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MIT student turns hearing loss into knowledge gain


Brad Buran, a Harvard-MIT Division of Health Sciences and Technology (HST) graduate student, lost his hearing to pneumococcal meningitis when he was 14 months old. Today, the fifth-year doctoral candidate studies in HST’s Speech and Hearing Biosciences and Technology program is becoming an expert in the neuroscience of speech and hearing.

Because he is immersed in an environment filled with researchers investigating hearing loss, speech therapy, linguistics, and cochlear implants, Buran sometimes becomes the subject of probing conversations. This constant scrutiny might be off-putting for some, but for Buran, it is fodder for his own musings about the way his brain works.

“It’s interesting, because so many people in the program are specialists in an area that relates to me personally,” says Buran.

His growing scientific expertise, combined with his personal experience, allow him to go from talking with a programmer about ways to improve cochlear implant coding strategies to discussing linguistics with a speech pathologist without missing a beat. And according to classmate Adrian “K.C.” Lee, having Buran as a classmate, colleague and friend enriches his own learning experience by revealing to him the nuances of social communications, such as how people perceive accents (Lee is Australian) or pick up idioms.

Buran uses a technique called cued speech to follow lectures, conversations, and the subtle cues hearing people take for granted, such as the rustle of papers as the class flips to the next page. This technique turns sounds--from speech to sneezes and even page turns--into hand gestures to create a visual likeness of what he is unable to hear.

For instance, the word “bat” involves three sounds: “b,” “a,” and “t.” Cued speech combines three cues--hand gestures paired with locations around the mouth and throat--to convey these distinct sounds visually. These gestures help Buran distinguish “bat” from “pat,” two words that look the same to a lip reader. At the same time, they preserve similarities, allowing him to see that the words rhyme.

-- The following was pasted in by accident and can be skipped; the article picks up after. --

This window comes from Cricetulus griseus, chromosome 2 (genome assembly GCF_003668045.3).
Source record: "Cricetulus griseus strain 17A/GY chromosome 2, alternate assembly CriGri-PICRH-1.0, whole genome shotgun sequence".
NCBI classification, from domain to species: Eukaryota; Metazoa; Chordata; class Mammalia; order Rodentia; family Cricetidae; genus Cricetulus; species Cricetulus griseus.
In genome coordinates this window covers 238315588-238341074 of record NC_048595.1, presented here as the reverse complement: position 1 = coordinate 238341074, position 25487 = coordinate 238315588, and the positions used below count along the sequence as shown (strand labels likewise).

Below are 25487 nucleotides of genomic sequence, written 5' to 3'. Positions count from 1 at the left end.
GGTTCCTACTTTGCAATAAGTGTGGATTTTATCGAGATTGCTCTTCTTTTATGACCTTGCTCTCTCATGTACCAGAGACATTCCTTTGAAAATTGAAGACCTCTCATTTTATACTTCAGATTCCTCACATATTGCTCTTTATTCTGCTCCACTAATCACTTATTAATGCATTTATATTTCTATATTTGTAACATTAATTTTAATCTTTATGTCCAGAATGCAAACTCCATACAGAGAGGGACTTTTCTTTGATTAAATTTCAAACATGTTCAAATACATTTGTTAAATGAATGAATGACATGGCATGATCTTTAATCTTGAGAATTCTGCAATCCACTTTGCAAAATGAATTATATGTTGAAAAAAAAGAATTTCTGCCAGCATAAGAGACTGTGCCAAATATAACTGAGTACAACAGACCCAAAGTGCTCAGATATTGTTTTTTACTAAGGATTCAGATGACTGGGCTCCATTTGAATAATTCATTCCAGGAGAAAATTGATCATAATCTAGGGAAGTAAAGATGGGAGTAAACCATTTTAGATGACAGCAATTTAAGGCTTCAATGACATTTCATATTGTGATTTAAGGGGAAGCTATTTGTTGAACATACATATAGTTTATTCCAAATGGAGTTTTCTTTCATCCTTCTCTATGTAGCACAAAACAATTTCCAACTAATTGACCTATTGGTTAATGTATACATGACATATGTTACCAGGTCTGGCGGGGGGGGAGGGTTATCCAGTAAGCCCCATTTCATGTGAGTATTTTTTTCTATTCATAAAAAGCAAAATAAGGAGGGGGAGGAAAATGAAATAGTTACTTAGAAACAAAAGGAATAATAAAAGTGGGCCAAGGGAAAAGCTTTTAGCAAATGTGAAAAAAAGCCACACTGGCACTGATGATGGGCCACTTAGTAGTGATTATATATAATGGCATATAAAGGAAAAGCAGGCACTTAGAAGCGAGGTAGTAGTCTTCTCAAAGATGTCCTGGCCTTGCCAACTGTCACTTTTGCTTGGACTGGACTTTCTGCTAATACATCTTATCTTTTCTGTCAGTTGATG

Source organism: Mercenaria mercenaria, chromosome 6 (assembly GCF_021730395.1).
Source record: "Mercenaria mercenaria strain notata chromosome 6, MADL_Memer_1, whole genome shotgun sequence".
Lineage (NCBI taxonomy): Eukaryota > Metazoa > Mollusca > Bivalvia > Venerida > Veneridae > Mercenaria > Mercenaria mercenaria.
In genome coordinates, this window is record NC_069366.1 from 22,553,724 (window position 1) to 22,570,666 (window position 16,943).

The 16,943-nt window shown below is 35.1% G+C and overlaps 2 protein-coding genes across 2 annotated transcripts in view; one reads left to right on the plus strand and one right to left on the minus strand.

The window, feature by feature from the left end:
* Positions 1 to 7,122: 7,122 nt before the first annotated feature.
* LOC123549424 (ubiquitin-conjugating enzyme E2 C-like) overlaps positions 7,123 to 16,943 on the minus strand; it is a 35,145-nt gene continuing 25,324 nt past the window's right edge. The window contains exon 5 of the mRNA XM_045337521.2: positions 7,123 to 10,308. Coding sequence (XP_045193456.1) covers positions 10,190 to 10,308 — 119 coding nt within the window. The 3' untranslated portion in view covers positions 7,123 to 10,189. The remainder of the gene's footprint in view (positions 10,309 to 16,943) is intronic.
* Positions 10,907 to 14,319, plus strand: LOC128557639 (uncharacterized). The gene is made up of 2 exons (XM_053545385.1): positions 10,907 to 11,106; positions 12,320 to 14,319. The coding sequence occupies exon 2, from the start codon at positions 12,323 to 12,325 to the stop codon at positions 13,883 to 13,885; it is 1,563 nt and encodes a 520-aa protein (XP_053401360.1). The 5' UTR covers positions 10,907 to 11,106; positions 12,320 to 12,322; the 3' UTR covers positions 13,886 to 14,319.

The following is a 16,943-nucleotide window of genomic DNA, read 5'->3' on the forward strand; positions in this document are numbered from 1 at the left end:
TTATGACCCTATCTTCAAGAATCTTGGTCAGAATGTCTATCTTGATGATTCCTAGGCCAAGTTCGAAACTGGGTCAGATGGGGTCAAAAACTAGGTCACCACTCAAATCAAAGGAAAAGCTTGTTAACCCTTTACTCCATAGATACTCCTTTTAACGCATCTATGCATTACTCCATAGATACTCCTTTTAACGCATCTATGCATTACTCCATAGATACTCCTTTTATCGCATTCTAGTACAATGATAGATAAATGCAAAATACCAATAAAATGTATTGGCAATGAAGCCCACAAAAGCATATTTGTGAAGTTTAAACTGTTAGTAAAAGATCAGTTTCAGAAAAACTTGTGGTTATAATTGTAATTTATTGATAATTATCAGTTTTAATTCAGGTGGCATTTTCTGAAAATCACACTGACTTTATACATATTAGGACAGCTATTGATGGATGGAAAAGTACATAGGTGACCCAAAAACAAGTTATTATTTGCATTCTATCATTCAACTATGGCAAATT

Cued speech has played a significant role in helping Buran reach his potential as a scientist by giving him access to the same information as his hearing peers. In this regard, cued speech differs from American Sign Language (ASL). ASL is a distinct language, not a way to represent English with the hands. Translating English into ASL requires interpretation of the meaning and then approximating it using signs.

In contrast, “Cued speech is a modality for language, like speaking or writing,” says Tom Shull, a Boston-area cued speech professional. “When I cue, I’m not an interpreter. I’m a transliterator.”

Transliteration transparently relays language phoneme by phoneme. “The sounds are just going into the transliterator and coming out as gestures. All the decoding happens at Brad’s end,” says Lee.

Because cued speech is not a language, it is relatively easy to learn. Lee and more than a dozen of Buran’s classmates learned cued speech after meeting Buran. In fact, one friend nearly mastered the technique over a weekend. Now, the group cues during meetings, classes and social events.

“He’s certainly not isolated by his impairment,” says Buran’s advisor Charles Liberman, an HST professor and director of the Eaton-Peabody Laboratory of Auditory Physiology at Massachusetts Eye and Ear Infirmary. “He’s in there, organizing [things], galvanizing his classmates to take cued speech classes or to go skiing.”

Buran also has a cochlear implant and is learning to use it more effectively. He aims to communicate well on the phone, in large groups and in noisy environments. By listening to himself, he is also improving his speech and intonation. “I can be a very sarcastic person, but you have to see it in my face,” he said. “I am not good at using my voice for that yet.”

Meanwhile, Buran thinks constantly about his own research. Though he now studies the physiology and molecular biology of the inner ear, his real interest is in language cognition. Because he acquired language both aurally and visually and because he speaks with his hands as well as his voice, he often thinks about how this works inside his brain. “When you decide to say something, what creates the appropriate motor sequence?” How does his brain pick between moving his mouth to speak and his hands to cue?

“No one really understands how all of that works,” says Buran. More than likely, someday, he will.


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